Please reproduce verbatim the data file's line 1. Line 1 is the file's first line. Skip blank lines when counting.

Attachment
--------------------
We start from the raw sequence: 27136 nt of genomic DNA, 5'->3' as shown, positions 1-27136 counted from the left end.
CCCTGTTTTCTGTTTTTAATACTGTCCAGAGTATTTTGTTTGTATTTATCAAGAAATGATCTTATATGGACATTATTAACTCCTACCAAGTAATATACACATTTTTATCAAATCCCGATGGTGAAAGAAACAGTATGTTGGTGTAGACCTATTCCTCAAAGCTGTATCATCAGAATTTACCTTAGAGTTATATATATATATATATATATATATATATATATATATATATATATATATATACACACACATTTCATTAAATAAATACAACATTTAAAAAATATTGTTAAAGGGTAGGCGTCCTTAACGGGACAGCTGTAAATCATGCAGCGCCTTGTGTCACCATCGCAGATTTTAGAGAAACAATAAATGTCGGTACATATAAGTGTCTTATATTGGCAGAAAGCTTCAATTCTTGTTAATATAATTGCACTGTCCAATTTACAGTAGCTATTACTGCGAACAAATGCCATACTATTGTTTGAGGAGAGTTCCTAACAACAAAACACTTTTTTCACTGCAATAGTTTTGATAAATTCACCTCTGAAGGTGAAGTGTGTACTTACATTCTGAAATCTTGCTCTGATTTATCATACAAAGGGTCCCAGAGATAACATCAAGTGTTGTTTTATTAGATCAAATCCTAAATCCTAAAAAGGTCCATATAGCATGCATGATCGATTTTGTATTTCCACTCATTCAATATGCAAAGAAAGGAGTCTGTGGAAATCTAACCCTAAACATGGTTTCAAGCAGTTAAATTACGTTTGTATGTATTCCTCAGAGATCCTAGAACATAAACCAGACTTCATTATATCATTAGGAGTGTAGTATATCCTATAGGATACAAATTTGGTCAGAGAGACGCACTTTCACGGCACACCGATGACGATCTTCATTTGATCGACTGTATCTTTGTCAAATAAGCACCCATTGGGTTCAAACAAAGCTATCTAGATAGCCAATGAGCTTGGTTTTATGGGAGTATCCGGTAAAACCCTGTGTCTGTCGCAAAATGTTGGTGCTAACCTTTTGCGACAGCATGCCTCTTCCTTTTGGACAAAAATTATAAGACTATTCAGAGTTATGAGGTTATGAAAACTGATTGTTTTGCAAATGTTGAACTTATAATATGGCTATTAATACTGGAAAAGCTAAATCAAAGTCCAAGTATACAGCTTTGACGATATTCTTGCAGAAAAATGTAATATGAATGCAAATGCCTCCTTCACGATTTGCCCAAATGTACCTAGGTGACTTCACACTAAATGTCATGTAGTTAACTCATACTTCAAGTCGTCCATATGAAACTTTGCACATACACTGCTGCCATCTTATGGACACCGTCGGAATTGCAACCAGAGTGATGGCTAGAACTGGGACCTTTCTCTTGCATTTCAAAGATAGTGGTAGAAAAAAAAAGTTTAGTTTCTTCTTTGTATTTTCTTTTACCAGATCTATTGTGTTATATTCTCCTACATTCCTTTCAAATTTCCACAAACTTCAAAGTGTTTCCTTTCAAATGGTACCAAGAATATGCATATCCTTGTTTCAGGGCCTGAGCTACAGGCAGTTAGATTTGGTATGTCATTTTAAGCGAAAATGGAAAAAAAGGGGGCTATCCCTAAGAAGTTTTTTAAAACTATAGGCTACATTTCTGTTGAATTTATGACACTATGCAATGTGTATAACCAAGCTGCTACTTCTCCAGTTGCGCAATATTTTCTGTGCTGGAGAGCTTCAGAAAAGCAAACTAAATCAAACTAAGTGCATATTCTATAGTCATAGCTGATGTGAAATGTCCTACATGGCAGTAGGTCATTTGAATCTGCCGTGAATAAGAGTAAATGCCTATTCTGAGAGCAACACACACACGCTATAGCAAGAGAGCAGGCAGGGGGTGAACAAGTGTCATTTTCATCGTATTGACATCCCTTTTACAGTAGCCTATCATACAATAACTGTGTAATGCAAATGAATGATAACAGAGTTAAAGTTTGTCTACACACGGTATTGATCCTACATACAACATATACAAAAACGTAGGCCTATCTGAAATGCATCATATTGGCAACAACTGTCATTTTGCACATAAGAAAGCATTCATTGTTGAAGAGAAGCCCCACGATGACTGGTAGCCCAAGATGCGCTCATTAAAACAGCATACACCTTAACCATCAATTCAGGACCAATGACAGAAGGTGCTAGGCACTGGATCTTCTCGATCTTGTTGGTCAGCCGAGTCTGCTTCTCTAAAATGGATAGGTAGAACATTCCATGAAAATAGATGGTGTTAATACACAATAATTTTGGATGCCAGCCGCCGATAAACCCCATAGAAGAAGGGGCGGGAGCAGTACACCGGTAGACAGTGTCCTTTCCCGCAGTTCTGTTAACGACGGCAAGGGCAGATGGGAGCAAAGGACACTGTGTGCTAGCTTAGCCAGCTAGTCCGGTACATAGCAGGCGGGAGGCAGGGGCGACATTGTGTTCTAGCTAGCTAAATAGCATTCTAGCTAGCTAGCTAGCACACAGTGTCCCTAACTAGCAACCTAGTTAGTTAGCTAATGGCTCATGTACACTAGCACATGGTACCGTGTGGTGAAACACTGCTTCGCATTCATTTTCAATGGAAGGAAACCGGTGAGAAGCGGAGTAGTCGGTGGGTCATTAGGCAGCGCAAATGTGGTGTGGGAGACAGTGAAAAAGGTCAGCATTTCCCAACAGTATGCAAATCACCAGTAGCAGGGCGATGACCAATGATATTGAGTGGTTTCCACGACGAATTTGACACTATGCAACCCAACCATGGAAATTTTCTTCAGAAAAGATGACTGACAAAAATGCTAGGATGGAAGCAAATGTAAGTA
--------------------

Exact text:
We start from the raw sequence: 27136 nt of genomic DNA, 5'->3' as shown, positions 1-27136 counted from the left end.